Stacking a draft board accurately is a necessary start to drafting well but it isn't the only thing that makes for the right selections. There are driving forces that factor into picking players and many times these forces are specific to a club.
Injury history of players currently on the roster… injury information about prospects… contract demands or projected contract issues with players on the roster… signability of certain draft picks based on the agent representing them… off-the-field issues. These are just a few of the subtle considerations that go into a selection.
After talking to personnel people and GMs around the league in the last few days, it is clear to me that medical issues and injury history did play a big role in the final decisions. If a team feels like a player on its roster has become a medical risk, they have to protect themselves in the draft by bringing in a player at the same position; they cannot get caught in a bad situation when the season rolls around.
After Jake Long was picked first overall, the run on offensive tackles really started with Ryan Clady (No. 12 to Denver), Chris Williams (No. 14 to Chicago), and Brandon Albert (No. 15 to Kansas City). While those picks were all predictable, the panic button was hit when Gosder Cherilus went at No. 17 to Detroit. The Lions wanted Cherilus all along, which is why they were willing to move down from the 15th spot that would have given them Albert.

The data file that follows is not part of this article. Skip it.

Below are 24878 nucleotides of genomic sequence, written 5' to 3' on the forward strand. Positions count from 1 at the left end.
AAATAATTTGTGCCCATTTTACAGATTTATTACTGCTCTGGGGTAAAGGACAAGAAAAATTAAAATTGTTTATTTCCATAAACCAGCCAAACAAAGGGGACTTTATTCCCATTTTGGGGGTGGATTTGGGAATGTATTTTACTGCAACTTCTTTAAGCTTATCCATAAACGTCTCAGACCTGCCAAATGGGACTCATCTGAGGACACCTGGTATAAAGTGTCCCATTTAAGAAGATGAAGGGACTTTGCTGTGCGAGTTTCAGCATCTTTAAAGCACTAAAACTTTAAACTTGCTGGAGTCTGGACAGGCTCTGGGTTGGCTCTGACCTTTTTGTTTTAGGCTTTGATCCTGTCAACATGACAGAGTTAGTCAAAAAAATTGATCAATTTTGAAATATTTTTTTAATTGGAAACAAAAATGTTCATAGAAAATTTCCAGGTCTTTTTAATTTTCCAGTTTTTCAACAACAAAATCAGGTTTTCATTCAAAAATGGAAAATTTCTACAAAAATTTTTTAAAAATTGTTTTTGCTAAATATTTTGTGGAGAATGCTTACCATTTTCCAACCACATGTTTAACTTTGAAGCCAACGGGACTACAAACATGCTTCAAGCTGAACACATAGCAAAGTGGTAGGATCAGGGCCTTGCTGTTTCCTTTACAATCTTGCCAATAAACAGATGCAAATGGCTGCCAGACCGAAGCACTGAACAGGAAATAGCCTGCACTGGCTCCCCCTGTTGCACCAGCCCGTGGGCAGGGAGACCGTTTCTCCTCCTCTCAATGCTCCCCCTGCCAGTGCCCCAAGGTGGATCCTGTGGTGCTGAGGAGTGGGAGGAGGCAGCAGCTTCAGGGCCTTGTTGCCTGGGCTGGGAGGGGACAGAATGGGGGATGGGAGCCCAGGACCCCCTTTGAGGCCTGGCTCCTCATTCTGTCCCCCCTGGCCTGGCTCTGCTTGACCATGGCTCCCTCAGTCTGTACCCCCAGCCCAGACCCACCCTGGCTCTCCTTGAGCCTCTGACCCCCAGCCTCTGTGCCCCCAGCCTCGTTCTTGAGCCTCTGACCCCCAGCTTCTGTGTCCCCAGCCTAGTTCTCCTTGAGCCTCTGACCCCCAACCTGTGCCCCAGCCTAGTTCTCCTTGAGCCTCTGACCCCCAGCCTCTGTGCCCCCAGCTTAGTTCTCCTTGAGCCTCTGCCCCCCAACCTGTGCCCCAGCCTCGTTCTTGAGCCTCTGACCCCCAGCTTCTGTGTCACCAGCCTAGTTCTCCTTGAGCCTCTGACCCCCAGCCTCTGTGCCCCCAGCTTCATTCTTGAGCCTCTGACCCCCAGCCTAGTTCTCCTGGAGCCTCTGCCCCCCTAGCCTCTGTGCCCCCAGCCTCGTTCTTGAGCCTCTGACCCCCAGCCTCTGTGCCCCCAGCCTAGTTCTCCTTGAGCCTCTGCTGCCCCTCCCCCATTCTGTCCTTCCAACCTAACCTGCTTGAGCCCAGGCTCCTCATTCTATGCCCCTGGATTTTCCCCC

But that also meant that the fifth tackle was off the board in the first 17 picks. Carolina grabbed Jeff Otah at No. 19, which wasn't a surprise, but it was quickly followed by Atlanta trading up for Sam Baker at No. 21. And that led the Texans to realize they couldn't wait any longer to take a tackle. Their current left tackle, Charles Spencer, has played just two games in two years due to injuries. Duane Brown was rising fast on draft boards in the past month -- but the reason he became a first-round pick was the combination of Houston's medical history at the position and a run on tackles. At least the Texans were able to move down in the first round before selecting Brown, but they couldn't afford to risk losing him by waiting any longer.
A case could have been made for the Texans to select a defensive back in the first round. The Texans' terrific corner, Dunta Robinson, only played nine games last year and may not be ready right away this season. Corners such as Antoine Cason and Brandon Flowers were still on the board when they drafted Brown with the 26th pick. Instead, they addressed that need in the third round by taking Antwaun Molden, who protects the team against medical issues.